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Academic historians today argue that Australia’s immigration policy was once so shamefully racist it was comparable to South Africa under apartheid. They claim all the new white settler societies established under the British Empire in Africa, the Pacific and North America shared the same racist attitudes towards outsiders and dispensed the same degree of violence against indigenous peoples. Some historians label these societies ‘herrenvolk democracies’, making a direct comparison with the ‘master race’ nationalism of Nazi Germany. They say the White Australia Policy originated in sentiments of ‘blood and race’ and that the policy represented a ‘messianic pursuit of racial purity’. Academics also claim the most dominant racial concept in nineteenth century Australia was Social Darwinism, the most brutal of all the theories about race that emerged at the time.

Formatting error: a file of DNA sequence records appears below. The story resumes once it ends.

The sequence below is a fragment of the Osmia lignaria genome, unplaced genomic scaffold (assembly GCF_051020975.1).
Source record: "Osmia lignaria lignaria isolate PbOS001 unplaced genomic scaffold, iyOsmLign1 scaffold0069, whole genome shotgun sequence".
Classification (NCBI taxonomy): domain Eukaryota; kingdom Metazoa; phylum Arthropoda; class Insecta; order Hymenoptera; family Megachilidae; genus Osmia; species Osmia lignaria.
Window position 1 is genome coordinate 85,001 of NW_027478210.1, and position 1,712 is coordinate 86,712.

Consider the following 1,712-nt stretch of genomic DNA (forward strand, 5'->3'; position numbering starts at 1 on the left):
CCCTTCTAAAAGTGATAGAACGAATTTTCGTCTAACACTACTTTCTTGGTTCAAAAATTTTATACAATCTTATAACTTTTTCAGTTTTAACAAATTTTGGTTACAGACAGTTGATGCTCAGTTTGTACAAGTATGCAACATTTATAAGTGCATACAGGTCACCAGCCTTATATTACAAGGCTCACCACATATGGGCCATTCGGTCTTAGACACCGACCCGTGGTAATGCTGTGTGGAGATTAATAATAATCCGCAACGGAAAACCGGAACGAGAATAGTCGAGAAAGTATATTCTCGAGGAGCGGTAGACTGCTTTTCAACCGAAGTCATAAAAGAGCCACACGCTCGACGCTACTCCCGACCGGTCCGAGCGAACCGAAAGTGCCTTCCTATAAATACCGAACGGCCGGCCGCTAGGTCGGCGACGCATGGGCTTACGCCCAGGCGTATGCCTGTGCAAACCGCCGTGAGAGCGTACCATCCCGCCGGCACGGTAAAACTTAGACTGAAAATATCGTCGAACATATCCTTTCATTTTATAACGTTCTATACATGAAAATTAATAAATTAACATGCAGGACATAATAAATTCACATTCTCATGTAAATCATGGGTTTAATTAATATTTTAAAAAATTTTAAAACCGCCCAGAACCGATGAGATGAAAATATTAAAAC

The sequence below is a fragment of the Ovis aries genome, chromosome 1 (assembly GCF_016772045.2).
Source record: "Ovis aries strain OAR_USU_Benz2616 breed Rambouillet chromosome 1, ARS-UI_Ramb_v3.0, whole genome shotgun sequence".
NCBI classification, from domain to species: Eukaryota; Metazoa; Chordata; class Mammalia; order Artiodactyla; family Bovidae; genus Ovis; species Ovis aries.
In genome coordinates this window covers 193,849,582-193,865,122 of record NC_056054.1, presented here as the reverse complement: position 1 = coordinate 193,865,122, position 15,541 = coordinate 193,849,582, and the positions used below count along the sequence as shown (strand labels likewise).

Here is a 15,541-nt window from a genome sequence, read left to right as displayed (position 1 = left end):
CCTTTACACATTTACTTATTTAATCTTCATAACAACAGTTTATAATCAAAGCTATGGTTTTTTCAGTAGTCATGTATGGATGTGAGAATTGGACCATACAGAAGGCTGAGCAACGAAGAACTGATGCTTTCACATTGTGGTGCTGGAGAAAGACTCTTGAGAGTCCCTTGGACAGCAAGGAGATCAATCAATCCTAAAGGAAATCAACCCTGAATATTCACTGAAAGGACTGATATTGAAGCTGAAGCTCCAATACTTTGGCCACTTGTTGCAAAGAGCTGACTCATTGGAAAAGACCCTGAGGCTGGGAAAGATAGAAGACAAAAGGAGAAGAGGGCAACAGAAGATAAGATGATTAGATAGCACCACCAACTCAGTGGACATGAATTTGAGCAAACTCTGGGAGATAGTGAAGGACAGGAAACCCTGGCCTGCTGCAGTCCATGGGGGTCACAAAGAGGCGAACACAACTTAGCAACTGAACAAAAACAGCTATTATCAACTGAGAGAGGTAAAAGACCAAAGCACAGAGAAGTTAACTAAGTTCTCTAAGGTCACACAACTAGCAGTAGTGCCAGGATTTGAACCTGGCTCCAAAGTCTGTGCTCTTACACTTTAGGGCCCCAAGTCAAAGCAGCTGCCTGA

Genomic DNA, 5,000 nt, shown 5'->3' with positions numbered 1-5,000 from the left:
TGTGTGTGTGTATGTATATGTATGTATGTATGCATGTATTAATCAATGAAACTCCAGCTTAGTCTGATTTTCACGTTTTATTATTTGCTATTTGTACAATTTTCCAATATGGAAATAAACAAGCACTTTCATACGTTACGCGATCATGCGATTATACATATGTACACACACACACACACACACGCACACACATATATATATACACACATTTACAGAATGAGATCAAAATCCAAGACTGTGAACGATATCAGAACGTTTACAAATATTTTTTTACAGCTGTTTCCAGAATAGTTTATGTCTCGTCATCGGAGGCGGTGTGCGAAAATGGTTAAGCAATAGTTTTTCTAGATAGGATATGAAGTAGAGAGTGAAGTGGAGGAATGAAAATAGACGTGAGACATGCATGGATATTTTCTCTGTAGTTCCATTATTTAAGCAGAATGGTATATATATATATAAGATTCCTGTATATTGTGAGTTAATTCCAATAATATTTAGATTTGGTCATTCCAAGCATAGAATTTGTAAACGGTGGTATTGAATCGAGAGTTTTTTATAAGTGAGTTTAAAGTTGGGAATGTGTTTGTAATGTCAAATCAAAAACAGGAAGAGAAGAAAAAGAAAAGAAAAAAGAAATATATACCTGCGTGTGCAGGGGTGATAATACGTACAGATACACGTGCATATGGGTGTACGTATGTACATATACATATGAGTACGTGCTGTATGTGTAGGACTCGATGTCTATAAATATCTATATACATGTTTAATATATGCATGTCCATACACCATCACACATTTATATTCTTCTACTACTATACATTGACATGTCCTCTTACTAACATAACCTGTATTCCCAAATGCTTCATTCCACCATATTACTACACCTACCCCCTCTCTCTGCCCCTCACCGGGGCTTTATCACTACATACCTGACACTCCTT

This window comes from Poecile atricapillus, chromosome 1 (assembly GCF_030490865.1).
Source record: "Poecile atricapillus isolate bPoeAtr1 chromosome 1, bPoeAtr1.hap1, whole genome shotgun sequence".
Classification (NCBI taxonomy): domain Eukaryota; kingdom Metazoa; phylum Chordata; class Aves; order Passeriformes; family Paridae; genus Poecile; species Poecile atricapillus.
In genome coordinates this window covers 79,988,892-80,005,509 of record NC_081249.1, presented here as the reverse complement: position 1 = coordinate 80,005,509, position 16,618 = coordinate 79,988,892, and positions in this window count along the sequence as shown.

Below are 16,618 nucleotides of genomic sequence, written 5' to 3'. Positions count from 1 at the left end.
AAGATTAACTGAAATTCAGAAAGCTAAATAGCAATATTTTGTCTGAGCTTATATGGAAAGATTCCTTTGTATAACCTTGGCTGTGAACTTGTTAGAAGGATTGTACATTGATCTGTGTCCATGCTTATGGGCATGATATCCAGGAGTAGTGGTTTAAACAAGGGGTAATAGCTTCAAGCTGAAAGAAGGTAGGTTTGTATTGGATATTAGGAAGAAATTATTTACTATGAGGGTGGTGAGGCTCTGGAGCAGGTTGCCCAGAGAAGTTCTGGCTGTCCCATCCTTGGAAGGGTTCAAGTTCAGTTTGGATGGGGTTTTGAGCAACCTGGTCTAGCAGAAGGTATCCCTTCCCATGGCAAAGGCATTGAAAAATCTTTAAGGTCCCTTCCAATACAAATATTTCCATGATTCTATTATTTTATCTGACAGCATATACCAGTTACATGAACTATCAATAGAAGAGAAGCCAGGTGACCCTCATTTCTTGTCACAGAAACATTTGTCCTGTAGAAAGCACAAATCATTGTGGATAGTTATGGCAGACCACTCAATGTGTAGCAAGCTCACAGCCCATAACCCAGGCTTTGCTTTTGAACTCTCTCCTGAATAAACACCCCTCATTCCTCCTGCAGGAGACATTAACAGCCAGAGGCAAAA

However, Keith Windschuttle’s The White Australia Policy, finds that these historians fundamentally mistake the Australian character, Australian nationalism and the reasons for the introduction of the White Australia Policy. The formal legislation of the policy was the Immigration Restriction Bill of 1901, which provided a dictation test in a European language as the requirement for immigration. It was preceded by a series of entry taxes on Chinese immigration and a continuing debate over the legitimacy of importing large numbers of Melanesian labourers to work the sugar fields of Queensland. Windschuttle argues that none of this even remotely resembled the racial policies of South Africa and Germany. Windschuttle finds that Australia is not, and never has been, the racist country its academic historians have condemned.